IT leaders who want to make the transition also must understand what it means to run a business — from marketing to finance to operations — and they need to have a talent strategy, according to Christie Struckman, a Gartner vice president analyst, who conducted a 2019 study on CIOs who transition to other C-suite positions.
It’s not enough to just have business acumen, you also need business centricity, Struckman says. CIOs/CTOs learn how to manage complexity because of their environment, but they need to be able to link strategy to execution, she says.
Some of the CIOs Struckman interviewed for her study who made the transition, said their advice is to use IT as the business within a business. Also, don’t shy away from the financials and spend time with procurement and sourcing because that’s part of understanding the business, she says.
The study also revealed three things CIOs should not do. The first is: Don’t be risk-averse, which is a different approach because IT is about figuring out where to take risks so the business can innovate to enable the strategy, Struckman says.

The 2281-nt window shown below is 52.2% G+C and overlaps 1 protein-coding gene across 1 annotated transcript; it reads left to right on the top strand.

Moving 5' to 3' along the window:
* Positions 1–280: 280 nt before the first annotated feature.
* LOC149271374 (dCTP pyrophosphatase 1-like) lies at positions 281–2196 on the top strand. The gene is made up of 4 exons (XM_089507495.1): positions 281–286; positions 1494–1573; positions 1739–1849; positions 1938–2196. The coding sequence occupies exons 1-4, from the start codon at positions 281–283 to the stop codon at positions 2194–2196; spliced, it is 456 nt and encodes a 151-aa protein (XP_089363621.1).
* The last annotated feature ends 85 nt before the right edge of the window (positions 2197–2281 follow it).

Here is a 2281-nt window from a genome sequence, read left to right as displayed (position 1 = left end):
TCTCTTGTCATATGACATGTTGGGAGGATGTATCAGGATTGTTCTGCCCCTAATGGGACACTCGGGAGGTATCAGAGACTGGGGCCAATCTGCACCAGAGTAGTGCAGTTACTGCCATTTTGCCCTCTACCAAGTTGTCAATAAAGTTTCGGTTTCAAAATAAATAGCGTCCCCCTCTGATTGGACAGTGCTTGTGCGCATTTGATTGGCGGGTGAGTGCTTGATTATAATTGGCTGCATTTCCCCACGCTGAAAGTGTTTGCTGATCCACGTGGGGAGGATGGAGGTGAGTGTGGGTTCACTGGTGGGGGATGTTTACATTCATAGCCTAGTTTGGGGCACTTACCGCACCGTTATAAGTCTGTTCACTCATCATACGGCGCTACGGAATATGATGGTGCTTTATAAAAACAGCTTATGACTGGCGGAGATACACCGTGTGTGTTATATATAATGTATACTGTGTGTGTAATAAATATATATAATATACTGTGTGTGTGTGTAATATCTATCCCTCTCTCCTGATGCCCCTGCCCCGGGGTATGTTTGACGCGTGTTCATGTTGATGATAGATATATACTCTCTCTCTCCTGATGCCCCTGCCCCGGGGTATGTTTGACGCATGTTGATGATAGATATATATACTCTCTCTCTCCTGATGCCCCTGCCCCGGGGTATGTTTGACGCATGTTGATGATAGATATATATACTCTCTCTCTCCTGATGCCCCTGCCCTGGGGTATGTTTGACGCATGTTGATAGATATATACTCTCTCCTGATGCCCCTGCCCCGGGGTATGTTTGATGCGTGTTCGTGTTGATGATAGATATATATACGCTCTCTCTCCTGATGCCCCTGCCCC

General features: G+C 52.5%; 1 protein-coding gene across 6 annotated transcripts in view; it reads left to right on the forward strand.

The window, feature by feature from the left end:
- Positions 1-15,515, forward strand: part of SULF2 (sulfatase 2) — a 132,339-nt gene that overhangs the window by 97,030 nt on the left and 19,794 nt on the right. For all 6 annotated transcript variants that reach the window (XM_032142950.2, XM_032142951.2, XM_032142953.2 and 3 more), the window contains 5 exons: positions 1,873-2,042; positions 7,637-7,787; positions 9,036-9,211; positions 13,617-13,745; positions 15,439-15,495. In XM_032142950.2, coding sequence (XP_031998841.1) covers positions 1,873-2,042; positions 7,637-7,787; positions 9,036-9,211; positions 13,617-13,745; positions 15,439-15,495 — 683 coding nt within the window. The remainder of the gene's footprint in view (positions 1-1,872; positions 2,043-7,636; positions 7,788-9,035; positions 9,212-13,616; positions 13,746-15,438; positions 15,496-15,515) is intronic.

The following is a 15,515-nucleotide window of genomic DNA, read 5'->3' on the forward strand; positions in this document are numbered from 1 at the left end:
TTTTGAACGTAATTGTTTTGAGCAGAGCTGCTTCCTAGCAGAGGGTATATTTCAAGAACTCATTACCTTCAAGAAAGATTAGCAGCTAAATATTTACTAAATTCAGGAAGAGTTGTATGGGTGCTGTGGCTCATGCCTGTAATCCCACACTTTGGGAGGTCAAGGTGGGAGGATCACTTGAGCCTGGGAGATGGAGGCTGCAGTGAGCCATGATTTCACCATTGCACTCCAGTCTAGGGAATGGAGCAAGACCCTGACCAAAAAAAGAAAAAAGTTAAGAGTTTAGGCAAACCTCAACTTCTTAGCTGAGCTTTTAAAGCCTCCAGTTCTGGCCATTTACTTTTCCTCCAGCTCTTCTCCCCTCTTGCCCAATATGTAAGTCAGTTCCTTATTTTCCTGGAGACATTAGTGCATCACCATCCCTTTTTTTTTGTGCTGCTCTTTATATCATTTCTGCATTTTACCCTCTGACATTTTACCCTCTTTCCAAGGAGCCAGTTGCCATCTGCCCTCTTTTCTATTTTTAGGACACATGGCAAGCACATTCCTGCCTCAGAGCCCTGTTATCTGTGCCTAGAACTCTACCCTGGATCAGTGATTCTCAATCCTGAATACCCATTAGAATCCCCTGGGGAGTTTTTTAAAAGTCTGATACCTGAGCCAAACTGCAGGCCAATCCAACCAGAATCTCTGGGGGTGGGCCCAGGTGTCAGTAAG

Further, “don’t be an island,” she says. “The message was, ‘I should have worked harder on the partnering relationships,’” and spending time going on sales calls or with marketing to understand where they differentiate value, she says.
“So it’s not just working with your peer business leaders but … getting out of your space,’’ she says. “The acumen you learn from those conversations helps when you move to a role outside IT.”
Finally, don’t undervalue yourself. “No one wants to admit that … but when you’re sitting at the table and having a conversation, don’t say, ‘From a tech perspective,’’’ Struckman says. “You’re basically saying, ‘I don’t understand anything else, but here’s what it means from a tech perspective.’ It’s qualifying your language; that’s undervaluing yourself. If you only contribute from a tech component you’re staying in your box.”